- Blind international student threatened with deportation after his removal from PhD course.
- Students, academics and campaigners complain he did not recieve adequate support from university.
- Campaign of support now spans the UK and has included intervention by local politicians.
UCU President elect accuses Dundee University of "disability and racial discrimination" over student's case
Students, human rights campaigners, campus trade unions and local politicians have rallied to the aid of a blind international student who has had his status removed by Dundee University, threatening his family's place residence in the UK.
Bamidele Chika Agbakuribe, who lives in Scotland with his wife and four children, had his PhD studies terminated by Dundee University, which claimed he had "not satisfactorily met the academic requirements". However Agbakuribe claims he suffered "discrimination", and did not receive adequate help from the university, which is obliged to provide support for disabled students.
He has found backing from University and College Union (UCU) President elect Dr Carlo Morelli, who said Agbakuribe had suffered "disability and racial discrimination" and by a campaign by campus students and academics and civil rights groups.
Speaking to CommonSpace, Ruby Kelly of the campaign group Students for Bamidele, said: "Speaking to Bamidele and his wife, and hearing them tell their story, it is impossible not to feel a serious injustice has taken place here. They are well settled in Dundee and it would be a tragedy if his family was torn away from the life they have built here.
"Students and academics from all over Scotland, and the UK, have now joined the campaign. It is crucial people get to hear Bamidele's side of the story, the university cannot be allowed to stifle the debate in the hope that this all blows over.
"The coalition of students and organisations supporting Bamidele is growing everyday, and we will do all we can to make sure he receives a full hearing and is given every chance to flourish here in Scotland."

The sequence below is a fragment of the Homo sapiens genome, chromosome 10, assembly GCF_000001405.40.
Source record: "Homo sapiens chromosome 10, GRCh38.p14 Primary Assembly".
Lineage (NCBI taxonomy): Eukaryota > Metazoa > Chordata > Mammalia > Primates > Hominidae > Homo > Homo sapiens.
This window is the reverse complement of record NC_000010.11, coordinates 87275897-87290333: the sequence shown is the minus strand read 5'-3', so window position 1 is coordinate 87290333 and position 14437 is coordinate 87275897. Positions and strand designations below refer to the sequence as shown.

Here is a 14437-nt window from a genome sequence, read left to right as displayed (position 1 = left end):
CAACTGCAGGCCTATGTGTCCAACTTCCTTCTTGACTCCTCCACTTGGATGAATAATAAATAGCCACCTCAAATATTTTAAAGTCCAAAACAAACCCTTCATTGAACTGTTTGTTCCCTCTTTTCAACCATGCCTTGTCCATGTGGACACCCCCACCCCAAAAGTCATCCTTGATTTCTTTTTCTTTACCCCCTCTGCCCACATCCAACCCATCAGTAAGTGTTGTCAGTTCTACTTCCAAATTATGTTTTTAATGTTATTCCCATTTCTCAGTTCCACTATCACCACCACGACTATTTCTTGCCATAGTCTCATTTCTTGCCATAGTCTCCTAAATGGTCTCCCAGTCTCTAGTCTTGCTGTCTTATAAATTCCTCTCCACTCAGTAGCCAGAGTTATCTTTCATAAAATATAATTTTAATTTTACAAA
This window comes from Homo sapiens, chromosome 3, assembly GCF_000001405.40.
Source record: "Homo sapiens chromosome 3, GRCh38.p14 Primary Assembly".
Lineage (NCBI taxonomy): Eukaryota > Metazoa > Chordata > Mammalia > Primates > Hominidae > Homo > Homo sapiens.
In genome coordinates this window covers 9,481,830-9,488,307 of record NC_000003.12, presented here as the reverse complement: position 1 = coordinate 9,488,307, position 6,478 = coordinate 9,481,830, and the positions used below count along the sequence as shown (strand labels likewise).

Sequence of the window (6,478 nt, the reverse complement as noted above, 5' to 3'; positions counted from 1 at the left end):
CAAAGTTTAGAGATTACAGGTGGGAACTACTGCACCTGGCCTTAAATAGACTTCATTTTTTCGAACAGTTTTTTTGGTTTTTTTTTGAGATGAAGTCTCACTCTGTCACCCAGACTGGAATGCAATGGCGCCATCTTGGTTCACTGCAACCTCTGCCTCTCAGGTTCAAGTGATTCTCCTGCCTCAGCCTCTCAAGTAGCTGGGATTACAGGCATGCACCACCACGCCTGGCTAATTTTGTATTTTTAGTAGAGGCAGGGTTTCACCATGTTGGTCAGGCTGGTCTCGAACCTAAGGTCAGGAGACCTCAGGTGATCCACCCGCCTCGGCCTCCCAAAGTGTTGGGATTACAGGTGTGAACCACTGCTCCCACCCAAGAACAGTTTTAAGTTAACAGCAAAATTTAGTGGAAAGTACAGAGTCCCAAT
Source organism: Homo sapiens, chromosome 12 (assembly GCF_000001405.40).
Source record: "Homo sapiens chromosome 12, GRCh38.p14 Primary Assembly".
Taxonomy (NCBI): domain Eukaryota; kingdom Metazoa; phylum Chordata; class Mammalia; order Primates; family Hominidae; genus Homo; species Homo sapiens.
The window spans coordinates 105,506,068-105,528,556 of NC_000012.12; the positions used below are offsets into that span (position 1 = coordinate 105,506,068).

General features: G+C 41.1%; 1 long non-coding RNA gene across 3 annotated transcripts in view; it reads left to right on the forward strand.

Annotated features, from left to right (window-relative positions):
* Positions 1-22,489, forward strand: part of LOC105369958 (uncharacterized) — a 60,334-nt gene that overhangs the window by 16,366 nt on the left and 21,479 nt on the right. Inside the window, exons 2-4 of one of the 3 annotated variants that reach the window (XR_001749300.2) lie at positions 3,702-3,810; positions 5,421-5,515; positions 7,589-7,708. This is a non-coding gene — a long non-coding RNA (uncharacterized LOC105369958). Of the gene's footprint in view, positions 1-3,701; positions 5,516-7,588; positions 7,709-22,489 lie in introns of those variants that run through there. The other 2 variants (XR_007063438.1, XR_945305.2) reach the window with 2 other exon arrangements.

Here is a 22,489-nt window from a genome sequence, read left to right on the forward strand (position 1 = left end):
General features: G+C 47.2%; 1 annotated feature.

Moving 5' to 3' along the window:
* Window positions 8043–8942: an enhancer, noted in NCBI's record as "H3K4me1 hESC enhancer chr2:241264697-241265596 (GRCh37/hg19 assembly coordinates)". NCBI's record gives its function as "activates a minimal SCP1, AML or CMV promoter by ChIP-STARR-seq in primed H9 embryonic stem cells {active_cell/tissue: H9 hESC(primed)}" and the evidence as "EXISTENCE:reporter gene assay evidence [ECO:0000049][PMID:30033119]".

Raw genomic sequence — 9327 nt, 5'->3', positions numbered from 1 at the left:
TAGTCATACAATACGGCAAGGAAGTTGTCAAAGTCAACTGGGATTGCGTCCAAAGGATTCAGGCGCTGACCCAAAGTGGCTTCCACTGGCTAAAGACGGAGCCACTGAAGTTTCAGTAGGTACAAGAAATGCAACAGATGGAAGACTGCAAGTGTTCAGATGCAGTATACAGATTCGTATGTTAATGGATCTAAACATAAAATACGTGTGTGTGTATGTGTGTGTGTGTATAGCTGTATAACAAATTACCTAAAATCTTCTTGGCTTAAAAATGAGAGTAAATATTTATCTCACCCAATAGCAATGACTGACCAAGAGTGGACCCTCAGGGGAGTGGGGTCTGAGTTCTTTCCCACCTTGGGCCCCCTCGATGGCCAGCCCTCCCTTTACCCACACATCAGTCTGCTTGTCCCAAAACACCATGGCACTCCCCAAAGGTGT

Agbakuribe has also recieved support from his local MSP Joe Fitzpatrick, who successfully lobbied the UK Visas and Immigration (UKVI) service to allow him more time in the UK, granting him a reprieve of ten weeks.
Fitzpatrick said: "Mr Agbakuribe visited my constituency office to seek assistance at the beginning of February.
"I contacted the University on Mr Agbakuribe’s behalf. I understand that Mr Agbakuribe is now considering contacting the Scottish Public Services Ombudsman (SPSO) with a view to having his appeal reviewed independently.
"Together with my colleague Chris Law MP, we requested that UK Visas and Immigration (UKVI) extend Mr Agbakuribe and his family’s Leave to Remain. UKVI extended the family’s visa for a further short period after our intervention."
Groups who have supported Agbakuribe's case for continued study and the right to stay in the UK include Positive Action in Housing and Unis Resist Border Controls (URBC), as well as Amnesty International student groups across the UK.
URBC has organised an open letter calling on university authorities to reenstate Agbakuribe, provide him with his Visa to stay in the country, provide him with adequate support in his studies and wave his fees for the remainder of his course of study.
It has already been signed by 140 academics from across the UK.
Campaigners intend to step up their efforts in coming days and weeks, as the threat to Agbakuribe studies and residence continue to loom.
Picture: Students for Bamidele